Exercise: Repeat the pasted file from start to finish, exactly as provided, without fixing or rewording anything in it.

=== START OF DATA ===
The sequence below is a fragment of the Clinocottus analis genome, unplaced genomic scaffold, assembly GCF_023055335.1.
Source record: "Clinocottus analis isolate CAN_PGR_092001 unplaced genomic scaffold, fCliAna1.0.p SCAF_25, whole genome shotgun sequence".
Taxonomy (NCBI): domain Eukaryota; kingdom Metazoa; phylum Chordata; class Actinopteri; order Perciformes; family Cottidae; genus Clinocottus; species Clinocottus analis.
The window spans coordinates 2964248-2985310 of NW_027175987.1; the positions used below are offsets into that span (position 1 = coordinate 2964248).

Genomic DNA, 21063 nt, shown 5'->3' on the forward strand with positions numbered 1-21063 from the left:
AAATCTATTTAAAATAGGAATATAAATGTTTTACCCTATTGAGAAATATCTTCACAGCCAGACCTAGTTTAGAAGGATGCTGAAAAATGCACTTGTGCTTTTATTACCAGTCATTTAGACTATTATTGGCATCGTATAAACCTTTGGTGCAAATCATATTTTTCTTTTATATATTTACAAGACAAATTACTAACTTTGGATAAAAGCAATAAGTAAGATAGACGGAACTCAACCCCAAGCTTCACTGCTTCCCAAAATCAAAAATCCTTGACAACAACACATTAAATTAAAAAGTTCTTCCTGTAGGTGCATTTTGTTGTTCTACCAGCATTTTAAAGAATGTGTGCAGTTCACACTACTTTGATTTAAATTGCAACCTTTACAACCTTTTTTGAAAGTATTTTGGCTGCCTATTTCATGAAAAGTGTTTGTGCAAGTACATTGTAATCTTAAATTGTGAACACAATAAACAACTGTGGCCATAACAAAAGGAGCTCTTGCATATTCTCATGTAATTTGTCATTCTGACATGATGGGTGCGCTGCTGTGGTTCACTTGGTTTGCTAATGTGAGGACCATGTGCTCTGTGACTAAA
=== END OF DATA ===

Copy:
The sequence below is a fragment of the Clinocottus analis genome, unplaced genomic scaffold, assembly GCF_023055335.1.
Source record: "Clinocottus analis isolate CAN_PGR_092001 unplaced genomic scaffold, fCliAna1.0.p SCAF_25, whole genome shotgun sequence".
Taxonomy (NCBI): domain Eukaryota; kingdom Metazoa; phylum Chordata; class Actinopteri; order Perciformes; family Cottidae; genus Clinocottus; species Clinocottus analis.
The window spans coordinates 2964248-2985310 of NW_027175987.1; the positions used below are offsets into that span (position 1 = coordinate 2964248).

Genomic DNA, 21063 nt, shown 5'->3' on the forward strand with positions numbered 1-21063 from the left:
AAATCTATTTAAAATAGGAATATAAATGTTTTACCCTATTGAGAAATATCTTCACAGCCAGACCTAGTTTAGAAGGATGCTGAAAAATGCACTTGTGCTTTTATTACCAGTCATTTAGACTATTATTGGCATCGTATAAACCTTTGGTGCAAATCATATTTTTCTTTTATATATTTACAAGACAAATTACTAACTTTGGATAAAAGCAATAAGTAAGATAGACGGAACTCAACCCCAAGCTTCACTGCTTCCCAAAATCAAAAATCCTTGACAACAACACATTAAATTAAAAAGTTCTTCCTGTAGGTGCATTTTGTTGTTCTACCAGCATTTTAAAGAATGTGTGCAGTTCACACTACTTTGATTTAAATTGCAACCTTTACAACCTTTTTTGAAAGTATTTTGGCTGCCTATTTCATGAAAAGTGTTTGTGCAAGTACATTGTAATCTTAAATTGTGAACACAATAAACAACTGTGGCCATAACAAAAGGAGCTCTTGCATATTCTCATGTAATTTGTCATTCTGACATGATGGGTGCGCTGCTGTGGTTCACTTGGTTTGCTAATGTGAGGACCATGTGCTCTGTGACTAAA